4. Recommended that, as an alternative to labeling, the Government purchaser use the Voluntary Product Accessibility Template (VPAT) as a tool in making an informed decision regarding accessibility.

5. Suggested that the VPAT assists the Government in meeting the Acquisition Planning and Market Research requirements established in FAR parts 7 and 10, respectively.

6. One commenter described their intensive efforts to train their sales forces to assist purchasers in making their accessibility determinations and to put in place systems that ensure engineers include accessibility as a key design requirement.

The above views will be considered before the Government formulates its next step regarding acquisition of electronic and information technology products and services under micropurchase procedures.

We applaud industry's efforts to build accessibility features into their products and their participation in making information about product features available by completing the VPAT. We encourage industry to continue to work toward a solution that will assist the Government purchase cardholder, who may have little technical knowledge regarding section 508, in purchasing products and services that meet the applicable accessibility standards.

The Federal Government is in continual collaboration with the Accessibility Forum to focus on long-term solutions that will assist the Government in making informed decisions about section 508-related procurements. We are hopeful that a solution can be found that will be agreeable to both industry and the Government.

This is not a significant regulatory action and, therefore, was not subject to review under section 6(b) of Executive Order 12866, Regulatory Planning and Review, dated September 30, 1993. This rule is not a major rule under 5 U.S.C. 804.

B. Regulatory Flexibility Act

The Department of Defense, the General Services Administration, and the National Aeronautics and Space Administration certify that this final rule will not have a significant economic impact on a substantial number of small entities within the meaning of the Regulatory Flexibility Act, 5 U.S.C. 601, et seq., because for purchases under $2,500 (a “micropurchase”), no competitive quotations have to be obtained and micropurchases are no longer reserved exclusively for small firms.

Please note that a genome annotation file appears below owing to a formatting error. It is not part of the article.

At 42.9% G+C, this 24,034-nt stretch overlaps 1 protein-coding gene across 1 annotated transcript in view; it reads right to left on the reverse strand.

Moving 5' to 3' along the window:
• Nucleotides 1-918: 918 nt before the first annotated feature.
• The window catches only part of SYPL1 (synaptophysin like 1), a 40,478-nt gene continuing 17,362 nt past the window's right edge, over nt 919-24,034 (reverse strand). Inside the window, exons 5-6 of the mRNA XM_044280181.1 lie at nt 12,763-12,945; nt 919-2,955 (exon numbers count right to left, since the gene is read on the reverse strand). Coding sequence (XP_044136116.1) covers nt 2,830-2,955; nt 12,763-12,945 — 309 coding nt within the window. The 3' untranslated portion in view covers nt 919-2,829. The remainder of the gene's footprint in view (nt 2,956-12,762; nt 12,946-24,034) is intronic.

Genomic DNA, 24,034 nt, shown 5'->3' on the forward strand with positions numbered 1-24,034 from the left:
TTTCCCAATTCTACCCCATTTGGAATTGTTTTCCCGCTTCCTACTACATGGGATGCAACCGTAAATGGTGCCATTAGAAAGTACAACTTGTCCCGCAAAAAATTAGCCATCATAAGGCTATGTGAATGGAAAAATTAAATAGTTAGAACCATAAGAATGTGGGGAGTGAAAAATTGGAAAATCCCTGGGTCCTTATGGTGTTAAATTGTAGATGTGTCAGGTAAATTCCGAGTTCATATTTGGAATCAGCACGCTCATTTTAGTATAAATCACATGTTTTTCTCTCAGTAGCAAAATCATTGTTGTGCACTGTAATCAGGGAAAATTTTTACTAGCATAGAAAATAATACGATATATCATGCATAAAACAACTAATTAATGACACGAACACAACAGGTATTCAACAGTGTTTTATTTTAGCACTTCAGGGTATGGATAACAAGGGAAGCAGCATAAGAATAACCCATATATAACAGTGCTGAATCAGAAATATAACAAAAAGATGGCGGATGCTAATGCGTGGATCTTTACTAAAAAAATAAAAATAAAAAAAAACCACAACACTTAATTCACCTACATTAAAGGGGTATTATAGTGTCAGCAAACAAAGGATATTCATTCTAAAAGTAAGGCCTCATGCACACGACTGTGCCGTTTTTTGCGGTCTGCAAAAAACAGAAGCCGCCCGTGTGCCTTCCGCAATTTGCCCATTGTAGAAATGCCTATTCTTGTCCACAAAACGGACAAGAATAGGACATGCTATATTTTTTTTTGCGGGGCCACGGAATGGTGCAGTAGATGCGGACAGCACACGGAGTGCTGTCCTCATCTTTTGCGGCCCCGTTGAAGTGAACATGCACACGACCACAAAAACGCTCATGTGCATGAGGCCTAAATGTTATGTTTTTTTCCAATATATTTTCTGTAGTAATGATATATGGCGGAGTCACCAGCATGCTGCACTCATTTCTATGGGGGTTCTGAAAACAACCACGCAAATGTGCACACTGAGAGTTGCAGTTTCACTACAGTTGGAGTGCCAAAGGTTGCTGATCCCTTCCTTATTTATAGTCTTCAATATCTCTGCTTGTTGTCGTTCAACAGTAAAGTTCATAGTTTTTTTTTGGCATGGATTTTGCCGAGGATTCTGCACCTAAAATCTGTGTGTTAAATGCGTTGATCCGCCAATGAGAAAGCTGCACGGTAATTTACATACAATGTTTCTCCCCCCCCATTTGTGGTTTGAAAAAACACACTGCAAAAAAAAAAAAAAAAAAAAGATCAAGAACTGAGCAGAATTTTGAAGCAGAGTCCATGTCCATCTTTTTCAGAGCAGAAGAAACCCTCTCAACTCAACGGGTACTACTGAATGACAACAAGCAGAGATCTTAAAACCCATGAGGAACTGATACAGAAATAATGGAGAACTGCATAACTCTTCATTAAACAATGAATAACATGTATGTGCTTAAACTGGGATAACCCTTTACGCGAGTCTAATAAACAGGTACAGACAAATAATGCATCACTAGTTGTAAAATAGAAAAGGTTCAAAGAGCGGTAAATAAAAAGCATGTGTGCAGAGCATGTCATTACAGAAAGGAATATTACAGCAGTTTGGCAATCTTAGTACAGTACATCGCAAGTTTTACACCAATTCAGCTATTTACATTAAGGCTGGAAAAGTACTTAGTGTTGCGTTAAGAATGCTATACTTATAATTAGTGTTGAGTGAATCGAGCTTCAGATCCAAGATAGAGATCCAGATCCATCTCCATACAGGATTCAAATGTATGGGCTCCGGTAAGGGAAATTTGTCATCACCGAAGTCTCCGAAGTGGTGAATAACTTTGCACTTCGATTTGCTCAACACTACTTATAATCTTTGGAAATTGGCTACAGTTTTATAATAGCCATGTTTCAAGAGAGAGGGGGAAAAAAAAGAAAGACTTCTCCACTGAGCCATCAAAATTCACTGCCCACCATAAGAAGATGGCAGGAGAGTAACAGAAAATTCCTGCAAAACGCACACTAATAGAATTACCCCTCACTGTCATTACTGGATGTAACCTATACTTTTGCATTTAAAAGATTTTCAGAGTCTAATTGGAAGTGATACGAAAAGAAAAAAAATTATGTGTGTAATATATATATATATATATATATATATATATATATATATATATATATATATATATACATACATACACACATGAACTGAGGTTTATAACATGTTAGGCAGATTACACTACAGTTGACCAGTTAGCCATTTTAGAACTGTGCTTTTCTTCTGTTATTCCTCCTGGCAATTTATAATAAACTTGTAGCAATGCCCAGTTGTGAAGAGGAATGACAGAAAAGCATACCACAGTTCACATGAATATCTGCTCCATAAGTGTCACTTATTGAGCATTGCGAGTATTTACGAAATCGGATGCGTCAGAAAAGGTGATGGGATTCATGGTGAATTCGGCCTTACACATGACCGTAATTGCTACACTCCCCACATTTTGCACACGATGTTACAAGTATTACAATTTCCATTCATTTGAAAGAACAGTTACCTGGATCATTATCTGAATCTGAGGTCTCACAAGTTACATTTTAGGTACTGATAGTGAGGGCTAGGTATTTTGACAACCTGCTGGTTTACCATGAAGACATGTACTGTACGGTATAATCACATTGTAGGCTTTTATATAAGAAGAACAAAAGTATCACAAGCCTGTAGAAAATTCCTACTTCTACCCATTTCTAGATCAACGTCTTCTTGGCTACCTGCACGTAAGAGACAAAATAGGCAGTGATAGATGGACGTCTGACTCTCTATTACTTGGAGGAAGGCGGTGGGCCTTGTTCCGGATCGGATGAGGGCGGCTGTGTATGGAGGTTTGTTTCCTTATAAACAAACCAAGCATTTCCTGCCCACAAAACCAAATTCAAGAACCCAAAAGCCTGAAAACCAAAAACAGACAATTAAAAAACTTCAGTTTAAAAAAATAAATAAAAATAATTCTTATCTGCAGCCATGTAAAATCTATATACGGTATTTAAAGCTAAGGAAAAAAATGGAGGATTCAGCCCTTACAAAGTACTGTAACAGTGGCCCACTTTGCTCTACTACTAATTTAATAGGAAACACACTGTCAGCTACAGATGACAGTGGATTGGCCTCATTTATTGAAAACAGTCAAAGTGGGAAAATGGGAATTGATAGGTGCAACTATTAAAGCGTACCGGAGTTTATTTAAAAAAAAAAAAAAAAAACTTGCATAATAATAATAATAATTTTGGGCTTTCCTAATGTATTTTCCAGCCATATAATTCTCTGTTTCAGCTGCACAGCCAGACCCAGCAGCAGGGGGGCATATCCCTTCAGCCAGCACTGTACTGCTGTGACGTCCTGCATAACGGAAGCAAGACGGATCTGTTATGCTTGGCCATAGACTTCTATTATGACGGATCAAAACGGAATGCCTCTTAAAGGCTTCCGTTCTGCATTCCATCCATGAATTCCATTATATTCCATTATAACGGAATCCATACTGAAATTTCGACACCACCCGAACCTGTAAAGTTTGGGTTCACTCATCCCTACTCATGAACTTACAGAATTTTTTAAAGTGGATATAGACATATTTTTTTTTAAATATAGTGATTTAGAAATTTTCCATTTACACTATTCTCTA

C. Paperwork Reduction Act

The Paperwork Reduction Act does not apply because the changes to the FAR do not impose information collection requirements that require the approval of the Office of Management and Budget under 44 U.S.C. 3501, et seq.

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List of Subjects in 48 CFR Part 39

  • Government procurement
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Dated: July 16, 2003.

Laura Auletta,

Director, Acquisition Policy Division.

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Interim Rule Adopted as Final Without Change

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Accordingly, DoD, GSA, and NASA adopt the interim rule amending 48 CFR part 39, which was published in the Federal Register at 67 FR 80321, December 31, 2002, as a final rule without change.

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Authority: 40 U.S.C. 121(c); 10 U.S.C. chapter 137; and 42 U.S.C. 2473(c).

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[FR Doc. 03-18539 Filed 7-23-03; 8:45 am]